The UN Sustainable Development Goal (SDG) 16 calls for the establishment of peaceful, just and inclusive societies. The security sector can either contribute to or detract from SDG16 and parliaments play a role in directing the sector’s impact. The Covid-19 pandemic affected parliamentary operations globally during a time of increased security force utilisation in response to the pandemic. This study reviews the use of the security sector in South Africa, the Philippines and the UK during the first year of the pandemic as well as parliamentary responses. To ensure security sector contribution to SDG16, the study identifies the need for rapid parliamentary reaction to security sector utilisation, especially in cases of extraordinary deployments.Book Details
In a world where information has never been so accessible, we are hungrier for the facts than ever before. And yet, strict paywalls put in place by multi-billion dollar publishing houses are still preventing millions from accessing quality, scientific knowledge.
On 4 September 2018, a bold new initiative known as ‘Plan S’ was unveiled, kickstarting a global shift in attitudes towards open access research. For the first time, funding agencies across continents joined forces to impose new rules on the publication of research, with the aim of one day making all research free and available to all.
Here, the scheme’s founder, Robert-Jan Smits, makes a compelling case for Open Access, and reveals for the first time how he set about turning his controversial plan into reality – as well as some of the challenges faced along the way.Book Details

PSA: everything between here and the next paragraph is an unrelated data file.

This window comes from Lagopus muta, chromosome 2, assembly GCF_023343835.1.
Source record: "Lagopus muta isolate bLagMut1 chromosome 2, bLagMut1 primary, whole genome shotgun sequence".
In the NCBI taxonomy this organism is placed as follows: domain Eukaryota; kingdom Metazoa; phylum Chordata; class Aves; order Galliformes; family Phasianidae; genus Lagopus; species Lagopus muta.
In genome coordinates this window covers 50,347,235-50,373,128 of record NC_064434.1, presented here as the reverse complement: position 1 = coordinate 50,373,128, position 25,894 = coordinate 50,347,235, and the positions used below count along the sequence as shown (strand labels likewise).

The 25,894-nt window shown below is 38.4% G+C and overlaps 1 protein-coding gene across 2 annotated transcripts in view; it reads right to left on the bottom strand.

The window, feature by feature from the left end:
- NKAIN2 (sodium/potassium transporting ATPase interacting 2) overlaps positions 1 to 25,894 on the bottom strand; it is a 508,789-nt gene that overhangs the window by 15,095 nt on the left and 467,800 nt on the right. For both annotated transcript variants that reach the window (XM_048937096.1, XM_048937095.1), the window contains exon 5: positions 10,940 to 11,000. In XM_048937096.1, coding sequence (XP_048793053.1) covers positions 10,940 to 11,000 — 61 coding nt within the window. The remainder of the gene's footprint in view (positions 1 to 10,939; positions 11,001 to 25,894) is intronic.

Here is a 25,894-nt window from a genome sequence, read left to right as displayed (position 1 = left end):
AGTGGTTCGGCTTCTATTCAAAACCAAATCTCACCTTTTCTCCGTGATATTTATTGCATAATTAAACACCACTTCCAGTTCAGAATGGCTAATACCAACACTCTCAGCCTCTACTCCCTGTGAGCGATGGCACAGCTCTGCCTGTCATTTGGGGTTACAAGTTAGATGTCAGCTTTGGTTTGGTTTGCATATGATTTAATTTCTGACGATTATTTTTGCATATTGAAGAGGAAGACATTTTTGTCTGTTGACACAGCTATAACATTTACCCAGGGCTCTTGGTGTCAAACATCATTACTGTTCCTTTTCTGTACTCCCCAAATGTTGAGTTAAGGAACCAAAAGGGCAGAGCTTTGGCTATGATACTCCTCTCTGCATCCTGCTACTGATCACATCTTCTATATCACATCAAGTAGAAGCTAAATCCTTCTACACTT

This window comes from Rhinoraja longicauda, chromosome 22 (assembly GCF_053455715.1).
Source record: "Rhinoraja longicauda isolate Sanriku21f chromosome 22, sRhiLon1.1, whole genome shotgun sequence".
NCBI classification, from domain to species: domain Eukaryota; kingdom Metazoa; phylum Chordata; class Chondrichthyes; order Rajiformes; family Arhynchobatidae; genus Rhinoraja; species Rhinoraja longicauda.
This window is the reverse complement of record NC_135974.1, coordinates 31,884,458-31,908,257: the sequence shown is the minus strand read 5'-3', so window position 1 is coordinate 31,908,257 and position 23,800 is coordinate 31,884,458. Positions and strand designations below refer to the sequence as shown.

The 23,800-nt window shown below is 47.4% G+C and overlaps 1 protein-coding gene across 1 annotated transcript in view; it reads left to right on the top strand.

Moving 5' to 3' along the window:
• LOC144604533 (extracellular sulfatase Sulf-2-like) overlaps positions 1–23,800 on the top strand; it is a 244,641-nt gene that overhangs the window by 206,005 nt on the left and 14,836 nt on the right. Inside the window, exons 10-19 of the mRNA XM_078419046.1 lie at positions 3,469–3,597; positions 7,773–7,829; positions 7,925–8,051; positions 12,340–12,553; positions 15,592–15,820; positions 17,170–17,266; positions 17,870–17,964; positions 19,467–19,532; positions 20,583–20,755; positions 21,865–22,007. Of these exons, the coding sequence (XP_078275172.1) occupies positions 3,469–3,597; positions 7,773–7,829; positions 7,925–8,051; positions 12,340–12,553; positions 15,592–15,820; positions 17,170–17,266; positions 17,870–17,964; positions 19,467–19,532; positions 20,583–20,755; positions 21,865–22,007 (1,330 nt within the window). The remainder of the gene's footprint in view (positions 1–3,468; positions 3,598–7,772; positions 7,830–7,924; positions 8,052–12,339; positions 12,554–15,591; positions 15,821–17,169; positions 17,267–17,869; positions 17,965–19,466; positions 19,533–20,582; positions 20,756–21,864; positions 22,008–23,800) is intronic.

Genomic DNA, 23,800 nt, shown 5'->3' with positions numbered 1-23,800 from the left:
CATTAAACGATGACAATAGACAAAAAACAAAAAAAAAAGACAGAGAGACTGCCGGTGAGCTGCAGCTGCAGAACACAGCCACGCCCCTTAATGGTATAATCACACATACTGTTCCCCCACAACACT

As modernity began to rapidly change and influence European culture, many nineteenth and twentieth-century writers and intellectuals struggled to identify themselves with this modern paradoxical context. As a result, the modern stranger was conjured up out of the uncanny depths of secularized modernity. Although a subject whose makeup is continually shifting, the modern stranger still exists as a strong allegory for secularized modernity, particularly because of its unsolidified and liminal characteristics and reflects not only uncanny otherness but likewise the horrors and anxiety of realizing the potential imperfections and weaknesses of the individual, society, and their utopian imaginings.Book Details
In "The Star of Redemption", written at the end and after World War I and published in 1921, Franz Rosenzweig presented an epoch-making Jewish-inspired philosophy of religion. In three steps, each with three chapters or "books," Rosenzweig unfolds in it his view of God, the world, and man, their interrelationship, and their contribution and role in the redemption of the world. In this introduction, young and old Rosenzweig scholars take readers by the hand chapter by chapter, book by book. They lead safely through Rosenzweig's argumentation, making sometimes difficult lines of thought comprehensible and plausible. The chapter introductions open up reliable access for interested readers and new perspectives for connoisseurs.Book Details